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Nancy and Joseph Gill
Joseph Gill was born on March 2, 1949 in Portland, Oregon and spent the first 20 years of his life in Vancouver, Washington; just across the Columbia River from Portland. His mother, Trudi ‘Osborne’ Gill, was an avid traveler so every summer from 1960 – 1969, he would go with her overseas. They traveled all through Japan, the Philippines, Thailand, Taiwan, and the rest of SE Asia. Then they went to every country in Central and South America, followed by West and North Africa. They continued on to almost every country in Europe. He never met any other travelers in these early days and the world was completely different to what it is as they travel today. While visiting 65 or 70 countries, he noticed jewelry stores and thought to maybe go in that business so he could continue traveling as an adult.
His father, Dr. Joseph Howland Gill, MD, an Orthopedic Surgeon in private practice and a senior professor at the University of Oregon Medical School was always interested in learning new things. He took a course in geology and asked Joseph to go sit in on his classes and that became the first love for him. Joseph went to The Oregon Museum of Science and Industry, OMSI for 3 weeks at Camp Hancock in eastern Oregon during 2 summer sessions, where he studied geology. He graduated with a B.Sc. in 1970 from Portland State University in both Geology and Physical Geography. Then he took a job for one year at Fox’s Gem Shop, a fine jewelry store in Seattle.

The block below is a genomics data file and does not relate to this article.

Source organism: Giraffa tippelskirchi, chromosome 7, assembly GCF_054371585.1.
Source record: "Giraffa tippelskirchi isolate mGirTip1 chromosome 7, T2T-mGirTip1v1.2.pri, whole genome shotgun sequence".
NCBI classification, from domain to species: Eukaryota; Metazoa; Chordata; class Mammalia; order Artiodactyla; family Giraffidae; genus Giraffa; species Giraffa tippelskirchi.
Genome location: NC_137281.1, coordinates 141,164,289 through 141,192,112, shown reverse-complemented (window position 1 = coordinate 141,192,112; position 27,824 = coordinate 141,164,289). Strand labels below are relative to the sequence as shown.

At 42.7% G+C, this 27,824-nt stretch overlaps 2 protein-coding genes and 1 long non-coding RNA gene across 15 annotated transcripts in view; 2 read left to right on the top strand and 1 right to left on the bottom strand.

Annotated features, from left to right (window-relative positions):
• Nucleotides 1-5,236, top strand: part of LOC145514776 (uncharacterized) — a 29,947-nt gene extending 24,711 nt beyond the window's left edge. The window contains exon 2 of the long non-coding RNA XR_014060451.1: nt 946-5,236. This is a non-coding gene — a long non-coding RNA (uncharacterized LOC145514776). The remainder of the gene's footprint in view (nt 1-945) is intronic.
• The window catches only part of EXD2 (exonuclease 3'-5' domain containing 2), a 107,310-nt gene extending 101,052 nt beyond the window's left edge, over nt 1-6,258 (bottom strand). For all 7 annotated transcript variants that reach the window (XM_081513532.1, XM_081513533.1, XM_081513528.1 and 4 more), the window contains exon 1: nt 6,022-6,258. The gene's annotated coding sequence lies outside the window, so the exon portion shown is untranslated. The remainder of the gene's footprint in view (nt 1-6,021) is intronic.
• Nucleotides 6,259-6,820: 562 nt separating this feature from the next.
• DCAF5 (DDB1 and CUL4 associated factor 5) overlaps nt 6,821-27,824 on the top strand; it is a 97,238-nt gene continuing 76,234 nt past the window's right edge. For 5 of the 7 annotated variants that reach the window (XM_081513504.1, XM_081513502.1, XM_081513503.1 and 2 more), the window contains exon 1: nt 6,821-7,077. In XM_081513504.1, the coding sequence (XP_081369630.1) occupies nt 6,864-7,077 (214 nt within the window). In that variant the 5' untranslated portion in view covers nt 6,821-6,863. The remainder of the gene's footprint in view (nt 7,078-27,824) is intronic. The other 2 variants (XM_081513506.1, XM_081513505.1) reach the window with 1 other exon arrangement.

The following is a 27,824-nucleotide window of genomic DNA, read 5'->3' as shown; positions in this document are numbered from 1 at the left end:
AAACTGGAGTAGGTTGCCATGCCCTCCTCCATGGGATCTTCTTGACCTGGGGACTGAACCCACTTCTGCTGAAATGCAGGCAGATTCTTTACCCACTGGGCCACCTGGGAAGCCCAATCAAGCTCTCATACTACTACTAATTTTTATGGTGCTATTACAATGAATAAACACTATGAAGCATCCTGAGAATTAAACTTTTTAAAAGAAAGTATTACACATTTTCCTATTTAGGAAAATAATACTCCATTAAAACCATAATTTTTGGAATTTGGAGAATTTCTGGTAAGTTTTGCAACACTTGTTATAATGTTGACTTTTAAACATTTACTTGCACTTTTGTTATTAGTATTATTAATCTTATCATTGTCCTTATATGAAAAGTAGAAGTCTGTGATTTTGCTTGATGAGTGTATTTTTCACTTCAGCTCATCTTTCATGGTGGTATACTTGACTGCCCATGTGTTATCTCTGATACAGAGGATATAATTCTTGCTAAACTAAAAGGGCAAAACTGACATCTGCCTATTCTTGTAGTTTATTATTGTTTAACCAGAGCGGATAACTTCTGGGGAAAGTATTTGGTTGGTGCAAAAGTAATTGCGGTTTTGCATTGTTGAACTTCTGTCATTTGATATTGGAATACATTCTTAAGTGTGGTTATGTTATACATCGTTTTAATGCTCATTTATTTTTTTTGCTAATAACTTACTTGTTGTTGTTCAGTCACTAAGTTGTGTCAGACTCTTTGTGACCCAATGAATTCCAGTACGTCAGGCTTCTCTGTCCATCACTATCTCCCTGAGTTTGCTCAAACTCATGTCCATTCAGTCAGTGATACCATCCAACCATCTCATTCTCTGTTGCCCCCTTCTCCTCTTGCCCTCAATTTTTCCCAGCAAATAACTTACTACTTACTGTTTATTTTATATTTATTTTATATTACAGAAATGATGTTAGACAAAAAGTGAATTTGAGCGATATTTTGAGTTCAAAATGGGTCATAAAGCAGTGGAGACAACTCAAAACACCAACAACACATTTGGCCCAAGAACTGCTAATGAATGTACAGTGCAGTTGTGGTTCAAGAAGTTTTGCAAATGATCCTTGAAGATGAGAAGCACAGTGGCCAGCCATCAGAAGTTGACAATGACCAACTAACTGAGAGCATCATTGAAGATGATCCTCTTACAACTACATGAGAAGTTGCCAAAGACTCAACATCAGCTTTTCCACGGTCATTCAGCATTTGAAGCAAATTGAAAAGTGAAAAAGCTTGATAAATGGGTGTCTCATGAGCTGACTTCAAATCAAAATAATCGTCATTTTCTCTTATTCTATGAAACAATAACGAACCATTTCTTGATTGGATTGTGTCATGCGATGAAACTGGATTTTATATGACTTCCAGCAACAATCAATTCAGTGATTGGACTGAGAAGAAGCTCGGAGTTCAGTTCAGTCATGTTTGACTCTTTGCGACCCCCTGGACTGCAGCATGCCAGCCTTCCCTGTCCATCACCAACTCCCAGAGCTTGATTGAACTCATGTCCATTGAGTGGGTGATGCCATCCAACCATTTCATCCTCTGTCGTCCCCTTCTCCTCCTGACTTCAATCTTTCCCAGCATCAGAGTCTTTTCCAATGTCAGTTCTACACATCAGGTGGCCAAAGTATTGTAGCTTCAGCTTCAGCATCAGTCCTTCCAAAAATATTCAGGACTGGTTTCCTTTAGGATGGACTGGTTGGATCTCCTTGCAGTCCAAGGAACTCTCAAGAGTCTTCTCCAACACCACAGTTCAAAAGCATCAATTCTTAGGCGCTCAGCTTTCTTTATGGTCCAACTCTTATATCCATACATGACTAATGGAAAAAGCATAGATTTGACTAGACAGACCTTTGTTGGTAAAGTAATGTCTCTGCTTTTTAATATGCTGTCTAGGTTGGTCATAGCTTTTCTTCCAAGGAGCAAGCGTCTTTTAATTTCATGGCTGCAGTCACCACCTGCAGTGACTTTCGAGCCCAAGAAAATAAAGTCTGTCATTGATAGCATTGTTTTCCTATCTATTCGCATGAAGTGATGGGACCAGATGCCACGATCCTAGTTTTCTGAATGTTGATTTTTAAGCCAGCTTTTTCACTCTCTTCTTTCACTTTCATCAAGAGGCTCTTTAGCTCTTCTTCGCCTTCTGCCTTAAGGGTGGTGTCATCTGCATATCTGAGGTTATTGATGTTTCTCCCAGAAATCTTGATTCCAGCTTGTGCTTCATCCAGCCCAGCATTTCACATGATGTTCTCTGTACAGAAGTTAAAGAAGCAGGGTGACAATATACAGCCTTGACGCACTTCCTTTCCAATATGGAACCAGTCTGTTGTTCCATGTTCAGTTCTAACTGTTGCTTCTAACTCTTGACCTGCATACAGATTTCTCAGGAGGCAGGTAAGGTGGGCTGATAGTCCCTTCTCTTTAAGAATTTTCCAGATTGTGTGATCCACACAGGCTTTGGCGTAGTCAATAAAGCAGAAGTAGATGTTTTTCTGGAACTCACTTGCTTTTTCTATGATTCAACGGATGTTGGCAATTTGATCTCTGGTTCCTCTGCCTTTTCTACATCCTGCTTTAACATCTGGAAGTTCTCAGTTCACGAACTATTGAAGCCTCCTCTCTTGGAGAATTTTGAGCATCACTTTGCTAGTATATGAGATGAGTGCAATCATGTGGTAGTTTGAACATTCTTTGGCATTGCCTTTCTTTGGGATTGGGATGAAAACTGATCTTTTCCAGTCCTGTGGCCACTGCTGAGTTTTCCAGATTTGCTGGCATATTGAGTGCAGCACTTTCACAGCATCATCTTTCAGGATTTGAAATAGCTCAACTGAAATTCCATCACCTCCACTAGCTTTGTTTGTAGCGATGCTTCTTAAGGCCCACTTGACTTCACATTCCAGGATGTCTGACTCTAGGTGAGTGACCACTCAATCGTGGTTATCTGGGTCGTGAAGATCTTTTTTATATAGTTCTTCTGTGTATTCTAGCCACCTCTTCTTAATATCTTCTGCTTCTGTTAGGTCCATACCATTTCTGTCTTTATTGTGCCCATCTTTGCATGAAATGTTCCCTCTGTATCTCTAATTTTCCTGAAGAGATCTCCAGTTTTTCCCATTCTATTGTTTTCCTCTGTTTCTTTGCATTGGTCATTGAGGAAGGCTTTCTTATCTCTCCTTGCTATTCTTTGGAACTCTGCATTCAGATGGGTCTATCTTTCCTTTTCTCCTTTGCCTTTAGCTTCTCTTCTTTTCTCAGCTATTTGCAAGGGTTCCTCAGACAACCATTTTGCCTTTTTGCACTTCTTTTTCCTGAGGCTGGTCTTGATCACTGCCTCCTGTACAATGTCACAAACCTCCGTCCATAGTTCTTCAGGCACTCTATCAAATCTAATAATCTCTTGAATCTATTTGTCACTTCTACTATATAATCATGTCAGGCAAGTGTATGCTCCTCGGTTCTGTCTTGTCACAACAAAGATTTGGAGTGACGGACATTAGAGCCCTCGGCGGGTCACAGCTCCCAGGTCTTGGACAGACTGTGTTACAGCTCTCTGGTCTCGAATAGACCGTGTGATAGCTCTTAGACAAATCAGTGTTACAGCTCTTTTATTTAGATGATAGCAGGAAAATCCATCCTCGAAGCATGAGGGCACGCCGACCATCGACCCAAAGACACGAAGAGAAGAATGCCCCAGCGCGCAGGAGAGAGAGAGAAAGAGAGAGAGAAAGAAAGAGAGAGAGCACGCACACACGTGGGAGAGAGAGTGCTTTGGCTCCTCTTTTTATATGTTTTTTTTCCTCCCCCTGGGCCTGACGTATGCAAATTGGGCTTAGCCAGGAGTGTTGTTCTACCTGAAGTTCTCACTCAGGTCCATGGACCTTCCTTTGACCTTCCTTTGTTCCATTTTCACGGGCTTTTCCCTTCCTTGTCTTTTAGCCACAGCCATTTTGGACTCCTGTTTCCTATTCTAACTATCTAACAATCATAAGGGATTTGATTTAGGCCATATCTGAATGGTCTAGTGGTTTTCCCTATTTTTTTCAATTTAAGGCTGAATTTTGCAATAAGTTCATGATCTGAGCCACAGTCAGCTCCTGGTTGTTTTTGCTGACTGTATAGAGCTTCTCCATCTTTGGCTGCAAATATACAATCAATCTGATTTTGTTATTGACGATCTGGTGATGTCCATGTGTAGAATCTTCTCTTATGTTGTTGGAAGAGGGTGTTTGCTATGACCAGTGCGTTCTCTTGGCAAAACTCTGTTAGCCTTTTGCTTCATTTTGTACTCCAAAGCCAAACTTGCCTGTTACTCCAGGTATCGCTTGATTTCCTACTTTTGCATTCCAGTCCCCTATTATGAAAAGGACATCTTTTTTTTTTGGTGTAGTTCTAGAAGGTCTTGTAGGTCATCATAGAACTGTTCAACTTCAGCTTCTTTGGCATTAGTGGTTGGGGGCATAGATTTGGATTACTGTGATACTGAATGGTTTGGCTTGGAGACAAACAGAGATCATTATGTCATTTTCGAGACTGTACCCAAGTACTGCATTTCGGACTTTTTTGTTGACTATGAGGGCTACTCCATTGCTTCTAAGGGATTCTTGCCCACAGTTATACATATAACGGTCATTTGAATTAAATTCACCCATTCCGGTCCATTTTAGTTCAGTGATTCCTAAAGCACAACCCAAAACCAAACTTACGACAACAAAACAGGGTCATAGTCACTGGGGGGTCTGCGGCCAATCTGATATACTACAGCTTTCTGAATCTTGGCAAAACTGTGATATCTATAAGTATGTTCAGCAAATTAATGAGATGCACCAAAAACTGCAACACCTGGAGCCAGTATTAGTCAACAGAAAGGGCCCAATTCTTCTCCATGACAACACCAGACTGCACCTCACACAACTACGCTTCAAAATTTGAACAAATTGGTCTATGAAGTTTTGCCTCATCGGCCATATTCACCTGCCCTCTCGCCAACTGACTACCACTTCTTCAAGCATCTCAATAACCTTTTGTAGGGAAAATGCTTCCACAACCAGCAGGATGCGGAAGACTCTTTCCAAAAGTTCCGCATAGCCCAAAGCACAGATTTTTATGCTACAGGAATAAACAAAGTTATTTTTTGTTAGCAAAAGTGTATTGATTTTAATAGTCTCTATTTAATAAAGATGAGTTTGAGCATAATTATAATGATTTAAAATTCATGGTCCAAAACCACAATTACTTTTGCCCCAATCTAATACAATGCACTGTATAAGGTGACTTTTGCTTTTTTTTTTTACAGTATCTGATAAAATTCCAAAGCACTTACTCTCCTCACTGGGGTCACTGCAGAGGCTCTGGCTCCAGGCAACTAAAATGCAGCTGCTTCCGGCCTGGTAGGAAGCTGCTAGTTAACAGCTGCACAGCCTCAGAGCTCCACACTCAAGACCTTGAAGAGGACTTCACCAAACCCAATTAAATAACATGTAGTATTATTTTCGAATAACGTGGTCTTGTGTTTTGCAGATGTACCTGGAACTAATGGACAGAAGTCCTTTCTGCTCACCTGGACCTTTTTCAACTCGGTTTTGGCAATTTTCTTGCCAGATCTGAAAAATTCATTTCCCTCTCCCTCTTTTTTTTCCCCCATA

Joseph started the GIA home courses while in Seattle and that is when he started a mad passion for collecting all books and publications in English on every aspect of gems and jewelry. He then moved from Seattle to Denver in 1972 where he took some graduate courses in geology at Colorado School of Mines. Joseph was doing a lot of research at the US Geological Survey nearby and there learned about the Gemological Association of Great Britain and its very coveted degree F.G.A.. Usually, it is a 2-year intense course, where one in five people who take the exams manage to pass. Because of his geology background, he talked them into letting him take only the second year and challenging the first year exam without taking the actual course and they said OK. So he took the GIA final exams and the two British exams over a consecutive three days, at the USGS Library with a professor acting as proctor. He received his GIA “Gemologist” degree dated Aug. 23, 1973 and his British degree “Fellow of the Gemmological Association of Great Britain” or F.G.A. dated Nov.19, 1973. Later in 1975 the American Gem Society AGS gave Joseph the “Certified Gemologist” degree.